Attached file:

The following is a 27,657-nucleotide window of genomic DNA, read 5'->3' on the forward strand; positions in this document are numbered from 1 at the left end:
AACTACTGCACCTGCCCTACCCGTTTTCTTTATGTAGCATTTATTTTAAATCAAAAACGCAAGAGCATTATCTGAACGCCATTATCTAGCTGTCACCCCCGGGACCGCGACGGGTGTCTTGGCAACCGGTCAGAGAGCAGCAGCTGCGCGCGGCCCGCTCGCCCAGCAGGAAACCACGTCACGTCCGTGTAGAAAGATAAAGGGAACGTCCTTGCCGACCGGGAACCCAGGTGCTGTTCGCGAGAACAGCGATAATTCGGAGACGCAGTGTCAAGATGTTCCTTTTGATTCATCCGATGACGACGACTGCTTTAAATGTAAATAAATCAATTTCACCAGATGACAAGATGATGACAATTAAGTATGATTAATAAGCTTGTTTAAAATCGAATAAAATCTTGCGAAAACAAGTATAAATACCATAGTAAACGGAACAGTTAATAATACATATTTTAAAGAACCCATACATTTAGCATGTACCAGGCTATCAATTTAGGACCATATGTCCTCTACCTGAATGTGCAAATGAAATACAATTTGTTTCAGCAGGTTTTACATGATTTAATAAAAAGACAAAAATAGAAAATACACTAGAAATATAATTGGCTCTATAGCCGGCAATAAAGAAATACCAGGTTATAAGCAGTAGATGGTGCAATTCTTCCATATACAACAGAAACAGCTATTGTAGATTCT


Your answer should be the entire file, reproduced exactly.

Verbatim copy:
The following is a 27,657-nucleotide window of genomic DNA, read 5'->3' on the forward strand; positions in this document are numbered from 1 at the left end:
AACTACTGCACCTGCCCTACCCGTTTTCTTTATGTAGCATTTATTTTAAATCAAAAACGCAAGAGCATTATCTGAACGCCATTATCTAGCTGTCACCCCCGGGACCGCGACGGGTGTCTTGGCAACCGGTCAGAGAGCAGCAGCTGCGCGCGGCCCGCTCGCCCAGCAGGAAACCACGTCACGTCCGTGTAGAAAGATAAAGGGAACGTCCTTGCCGACCGGGAACCCAGGTGCTGTTCGCGAGAACAGCGATAATTCGGAGACGCAGTGTCAAGATGTTCCTTTTGATTCATCCGATGACGACGACTGCTTTAAATGTAAATAAATCAATTTCACCAGATGACAAGATGATGACAATTAAGTATGATTAATAAGCTTGTTTAAAATCGAATAAAATCTTGCGAAAACAAGTATAAATACCATAGTAAACGGAACAGTTAATAATACATATTTTAAAGAACCCATACATTTAGCATGTACCAGGCTATCAATTTAGGACCATATGTCCTCTACCTGAATGTGCAAATGAAATACAATTTGTTTCAGCAGGTTTTACATGATTTAATAAAAAGACAAAAATAGAAAATACACTAGAAATATAATTGGCTCTATAGCCGGCAATAAAGAAATACCAGGTTATAAGCAGTAGATGGTGCAATTCTTCCATATACAACAGAAACAGCTATTGTAGATTCT